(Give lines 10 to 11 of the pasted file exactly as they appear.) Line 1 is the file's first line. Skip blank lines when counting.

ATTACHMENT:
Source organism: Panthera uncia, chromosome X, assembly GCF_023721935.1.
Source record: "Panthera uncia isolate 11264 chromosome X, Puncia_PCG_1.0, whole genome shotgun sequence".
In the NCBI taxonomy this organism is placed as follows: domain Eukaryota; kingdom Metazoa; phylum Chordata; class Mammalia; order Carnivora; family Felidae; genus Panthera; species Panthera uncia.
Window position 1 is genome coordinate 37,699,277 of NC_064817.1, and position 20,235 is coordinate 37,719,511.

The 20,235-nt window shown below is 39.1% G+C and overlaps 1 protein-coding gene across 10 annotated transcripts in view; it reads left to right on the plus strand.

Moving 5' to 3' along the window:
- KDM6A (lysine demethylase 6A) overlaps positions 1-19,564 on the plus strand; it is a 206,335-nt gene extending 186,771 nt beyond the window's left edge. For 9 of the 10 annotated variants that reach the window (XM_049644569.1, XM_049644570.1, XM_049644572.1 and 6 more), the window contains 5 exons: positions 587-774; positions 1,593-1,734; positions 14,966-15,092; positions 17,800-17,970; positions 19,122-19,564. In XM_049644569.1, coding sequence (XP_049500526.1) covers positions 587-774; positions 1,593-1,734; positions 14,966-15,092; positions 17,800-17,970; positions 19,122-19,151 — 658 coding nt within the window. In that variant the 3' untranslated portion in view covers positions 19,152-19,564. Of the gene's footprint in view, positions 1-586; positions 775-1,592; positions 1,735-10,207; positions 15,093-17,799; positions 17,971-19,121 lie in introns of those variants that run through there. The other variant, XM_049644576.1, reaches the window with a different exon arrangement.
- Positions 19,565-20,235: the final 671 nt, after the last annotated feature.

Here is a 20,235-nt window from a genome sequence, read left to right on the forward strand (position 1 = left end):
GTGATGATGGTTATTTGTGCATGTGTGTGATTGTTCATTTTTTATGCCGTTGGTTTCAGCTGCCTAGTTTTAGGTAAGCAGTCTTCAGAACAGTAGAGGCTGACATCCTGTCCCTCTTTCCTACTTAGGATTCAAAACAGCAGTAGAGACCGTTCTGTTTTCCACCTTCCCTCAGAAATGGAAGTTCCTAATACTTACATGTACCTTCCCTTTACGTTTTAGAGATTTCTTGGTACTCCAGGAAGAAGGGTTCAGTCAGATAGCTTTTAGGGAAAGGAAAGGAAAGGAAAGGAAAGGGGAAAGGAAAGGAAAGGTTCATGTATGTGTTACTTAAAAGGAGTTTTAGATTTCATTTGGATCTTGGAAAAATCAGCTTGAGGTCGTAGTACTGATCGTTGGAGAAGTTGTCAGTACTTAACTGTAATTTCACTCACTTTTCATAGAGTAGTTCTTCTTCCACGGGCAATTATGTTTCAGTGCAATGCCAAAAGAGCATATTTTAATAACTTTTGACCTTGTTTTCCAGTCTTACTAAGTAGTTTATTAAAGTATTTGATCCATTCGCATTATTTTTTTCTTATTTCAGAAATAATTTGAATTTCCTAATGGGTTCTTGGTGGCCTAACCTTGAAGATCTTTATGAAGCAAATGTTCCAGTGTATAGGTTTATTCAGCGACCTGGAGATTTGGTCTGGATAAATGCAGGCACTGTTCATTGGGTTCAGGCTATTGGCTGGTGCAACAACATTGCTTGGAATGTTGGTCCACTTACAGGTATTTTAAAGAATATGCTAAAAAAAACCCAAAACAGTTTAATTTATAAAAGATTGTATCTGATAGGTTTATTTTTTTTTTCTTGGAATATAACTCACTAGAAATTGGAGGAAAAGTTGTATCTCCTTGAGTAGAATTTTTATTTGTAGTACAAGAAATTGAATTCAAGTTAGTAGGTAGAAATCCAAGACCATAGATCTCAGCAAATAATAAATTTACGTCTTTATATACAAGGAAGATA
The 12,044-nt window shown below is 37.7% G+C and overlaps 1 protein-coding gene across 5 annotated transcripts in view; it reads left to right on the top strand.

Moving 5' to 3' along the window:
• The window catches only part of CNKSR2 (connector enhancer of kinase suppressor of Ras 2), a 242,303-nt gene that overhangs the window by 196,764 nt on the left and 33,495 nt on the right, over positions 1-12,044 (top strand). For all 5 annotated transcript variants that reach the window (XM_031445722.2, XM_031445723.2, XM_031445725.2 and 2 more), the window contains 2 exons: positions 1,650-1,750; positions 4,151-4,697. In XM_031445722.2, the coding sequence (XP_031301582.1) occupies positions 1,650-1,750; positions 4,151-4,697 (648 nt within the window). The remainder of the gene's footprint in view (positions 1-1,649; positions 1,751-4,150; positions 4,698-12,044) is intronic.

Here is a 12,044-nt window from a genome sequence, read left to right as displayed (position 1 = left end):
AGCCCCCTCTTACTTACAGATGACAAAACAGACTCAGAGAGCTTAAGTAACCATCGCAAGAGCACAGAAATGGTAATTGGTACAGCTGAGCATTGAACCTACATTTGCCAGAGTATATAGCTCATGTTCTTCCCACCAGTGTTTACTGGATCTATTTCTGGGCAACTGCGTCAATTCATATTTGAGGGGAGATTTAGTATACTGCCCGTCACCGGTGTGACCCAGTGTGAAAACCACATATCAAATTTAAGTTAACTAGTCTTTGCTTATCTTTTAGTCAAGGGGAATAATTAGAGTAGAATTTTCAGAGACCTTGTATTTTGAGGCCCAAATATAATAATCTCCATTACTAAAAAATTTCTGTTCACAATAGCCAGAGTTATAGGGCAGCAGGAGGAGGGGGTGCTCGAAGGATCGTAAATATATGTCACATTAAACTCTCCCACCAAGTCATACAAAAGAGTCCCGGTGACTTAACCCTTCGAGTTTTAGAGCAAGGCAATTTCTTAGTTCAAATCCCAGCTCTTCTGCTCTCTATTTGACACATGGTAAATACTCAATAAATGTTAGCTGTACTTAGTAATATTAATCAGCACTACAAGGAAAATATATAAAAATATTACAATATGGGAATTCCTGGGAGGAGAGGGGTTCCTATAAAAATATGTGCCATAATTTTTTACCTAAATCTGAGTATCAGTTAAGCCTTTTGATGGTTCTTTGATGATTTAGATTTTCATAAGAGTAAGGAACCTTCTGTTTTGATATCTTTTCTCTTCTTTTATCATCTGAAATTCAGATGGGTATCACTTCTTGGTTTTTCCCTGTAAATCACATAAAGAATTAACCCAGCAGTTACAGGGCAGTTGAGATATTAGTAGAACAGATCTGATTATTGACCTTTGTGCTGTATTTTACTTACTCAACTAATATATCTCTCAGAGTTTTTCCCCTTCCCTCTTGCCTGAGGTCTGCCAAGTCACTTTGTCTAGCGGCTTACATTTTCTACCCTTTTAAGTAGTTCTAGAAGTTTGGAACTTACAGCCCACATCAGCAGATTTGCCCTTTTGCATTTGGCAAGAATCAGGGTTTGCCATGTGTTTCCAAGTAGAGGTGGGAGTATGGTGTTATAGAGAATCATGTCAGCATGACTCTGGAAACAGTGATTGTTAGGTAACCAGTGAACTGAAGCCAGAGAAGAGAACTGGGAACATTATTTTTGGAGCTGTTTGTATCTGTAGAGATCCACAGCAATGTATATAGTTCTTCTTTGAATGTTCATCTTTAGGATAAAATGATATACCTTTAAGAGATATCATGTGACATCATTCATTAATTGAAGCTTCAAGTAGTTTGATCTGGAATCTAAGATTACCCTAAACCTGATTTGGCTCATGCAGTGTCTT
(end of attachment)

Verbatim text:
GTGATGATGGTTATTTGTGCATGTGTGTGATTGTTCATTTTTTATGCCGTTGGTTTCAGCTGCCTAGTTTTAGGTAAGCAGTCTTCAGAACAGTAGAGGCTGACATCCTGTCCCTCTTTCCTACTTAGGATTCAAAACAGCAGTAGAGACCGTTCTGTTTTCCACCTTCCCTCAGAAATGGAAGTTCCTAATACTTACATGTACCTTCCCTTTACGTTTTAGAGATTTCTTGGTACTCCAGGAAGAAGGGTTCAGTCAGATAGCTTTTAGGGAAAGGAAAGGAAAGGAAAGGAAAGGGGAAAGGAAAGGAAAGGTTCATGTATGTGTTACTTAAAAGGAGTTTTAGATTTCATTTGGATCTTGGAAAAATCAGCTTGAGGTCGTAGTACTGATCGTTGGAGAAGTTGTCAGTACTTAACTGTAATTTCACTCACTTTTCATAGAGTAGTTCTTCTTCCACGGGCAATTATGTTTCAGTGCAATGCCAAAAGAGCATATTTTAATAACTTTTGACCTTGTTTTCCAGTCTTACTAAGTAGTTTATTAAAGTATTTGATCCATTCGCATTATTTTTTTCTTATTTCAGAAATAATTTGAATTTCCTAATGGGTTCTTGGTGGCCTAACCTTGAAGATCTTTATGAAGCAAATGTTCCAGTGTATAGGTTTATTCAGCGACCTGGAGATTTGGTCTGGATAAATGCAGGCACTGTTCATTGGGTTCAGGCTATTGGCTGGTGCAACAACATTGCTTGGAATGTTGGTCCACTTACAGGTATTTTAAAGAATATGCTAAAAAAAACCCAAAACAGTTTAATTTATAAAAGATTGTATCTGATAGGTTTATTTTTTTTTTCTTGGAATATAACTCACTAGAAATTGGAGGAAAAGTTGTATCTCCTTGAGTAGAATTTTTATTTGTAGTACAAGAAATTGAATTCAAGTTAGTAGGTAGAAATCCAAGACCATAGATCTCAGCAAATAATAAATTTACGTCTTTATATACAAGGAAGATA
The 12,044-nt window shown below is 37.7% G+C and overlaps 1 protein-coding gene across 5 annotated transcripts in view; it reads left to right on the top strand.